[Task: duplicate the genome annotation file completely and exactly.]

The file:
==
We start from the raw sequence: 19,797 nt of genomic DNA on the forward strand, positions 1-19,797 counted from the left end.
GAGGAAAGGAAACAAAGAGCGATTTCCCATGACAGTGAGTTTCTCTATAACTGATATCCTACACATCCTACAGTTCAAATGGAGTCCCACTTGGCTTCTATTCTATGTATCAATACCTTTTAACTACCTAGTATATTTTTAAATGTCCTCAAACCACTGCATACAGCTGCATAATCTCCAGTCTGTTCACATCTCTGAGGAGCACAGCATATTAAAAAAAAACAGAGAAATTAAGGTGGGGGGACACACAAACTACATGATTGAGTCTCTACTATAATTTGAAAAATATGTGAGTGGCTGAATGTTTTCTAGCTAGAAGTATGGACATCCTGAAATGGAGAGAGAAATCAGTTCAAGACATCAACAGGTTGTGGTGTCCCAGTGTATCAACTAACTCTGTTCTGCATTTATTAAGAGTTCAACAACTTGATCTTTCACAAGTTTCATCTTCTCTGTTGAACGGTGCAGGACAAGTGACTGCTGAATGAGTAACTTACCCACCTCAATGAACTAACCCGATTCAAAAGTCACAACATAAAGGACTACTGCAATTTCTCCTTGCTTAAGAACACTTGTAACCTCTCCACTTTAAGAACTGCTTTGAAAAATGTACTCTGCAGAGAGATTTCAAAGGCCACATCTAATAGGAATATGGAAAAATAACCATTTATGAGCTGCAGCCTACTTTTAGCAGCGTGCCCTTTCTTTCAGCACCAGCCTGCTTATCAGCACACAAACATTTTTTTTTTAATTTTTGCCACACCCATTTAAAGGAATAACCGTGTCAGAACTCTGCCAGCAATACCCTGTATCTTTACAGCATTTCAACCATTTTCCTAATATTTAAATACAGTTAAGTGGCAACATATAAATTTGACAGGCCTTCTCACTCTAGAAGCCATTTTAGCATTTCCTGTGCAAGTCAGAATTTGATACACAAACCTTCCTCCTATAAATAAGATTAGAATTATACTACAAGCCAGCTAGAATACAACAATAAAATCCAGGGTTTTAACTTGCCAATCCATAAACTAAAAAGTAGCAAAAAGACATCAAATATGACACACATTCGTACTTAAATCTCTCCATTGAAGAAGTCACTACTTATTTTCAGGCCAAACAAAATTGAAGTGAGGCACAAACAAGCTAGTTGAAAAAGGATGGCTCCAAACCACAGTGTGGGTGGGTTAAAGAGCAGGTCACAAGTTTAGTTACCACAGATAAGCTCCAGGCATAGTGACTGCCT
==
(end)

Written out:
We start from the raw sequence: 19,797 nt of genomic DNA on the forward strand, positions 1-19,797 counted from the left end.
GAGGAAAGGAAACAAAGAGCGATTTCCCATGACAGTGAGTTTCTCTATAACTGATATCCTACACATCCTACAGTTCAAATGGAGTCCCACTTGGCTTCTATTCTATGTATCAATACCTTTTAACTACCTAGTATATTTTTAAATGTCCTCAAACCACTGCATACAGCTGCATAATCTCCAGTCTGTTCACATCTCTGAGGAGCACAGCATATTAAAAAAAAACAGAGAAATTAAGGTGGGGGGACACACAAACTACATGATTGAGTCTCTACTATAATTTGAAAAATATGTGAGTGGCTGAATGTTTTCTAGCTAGAAGTATGGACATCCTGAAATGGAGAGAGAAATCAGTTCAAGACATCAACAGGTTGTGGTGTCCCAGTGTATCAACTAACTCTGTTCTGCATTTATTAAGAGTTCAACAACTTGATCTTTCACAAGTTTCATCTTCTCTGTTGAACGGTGCAGGACAAGTGACTGCTGAATGAGTAACTTACCCACCTCAATGAACTAACCCGATTCAAAAGTCACAACATAAAGGACTACTGCAATTTCTCCTTGCTTAAGAACACTTGTAACCTCTCCACTTTAAGAACTGCTTTGAAAAATGTACTCTGCAGAGAGATTTCAAAGGCCACATCTAATAGGAATATGGAAAAATAACCATTTATGAGCTGCAGCCTACTTTTAGCAGCGTGCCCTTTCTTTCAGCACCAGCCTGCTTATCAGCACACAAACATTTTTTTTTTAATTTTTGCCACACCCATTTAAAGGAATAACCGTGTCAGAACTCTGCCAGCAATACCCTGTATCTTTACAGCATTTCAACCATTTTCCTAATATTTAAATACAGTTAAGTGGCAACATATAAATTTGACAGGCCTTCTCACTCTAGAAGCCATTTTAGCATTTCCTGTGCAAGTCAGAATTTGATACACAAACCTTCCTCCTATAAATAAGATTAGAATTATACTACAAGCCAGCTAGAATACAACAATAAAATCCAGGGTTTTAACTTGCCAATCCATAAACTAAAAAGTAGCAAAAAGACATCAAATATGACACACATTCGTACTTAAATCTCTCCATTGAAGAAGTCACTACTTATTTTCAGGCCAAACAAAATTGAAGTGAGGCACAAACAAGCTAGTTGAAAAAGGATGGCTCCAAACCACAGTGTGGGTGGGTTAAAGAGCAGGTCACAAGTTTAGTTACCACAGATAAGCTCCAGGCATAGTGACTGCCT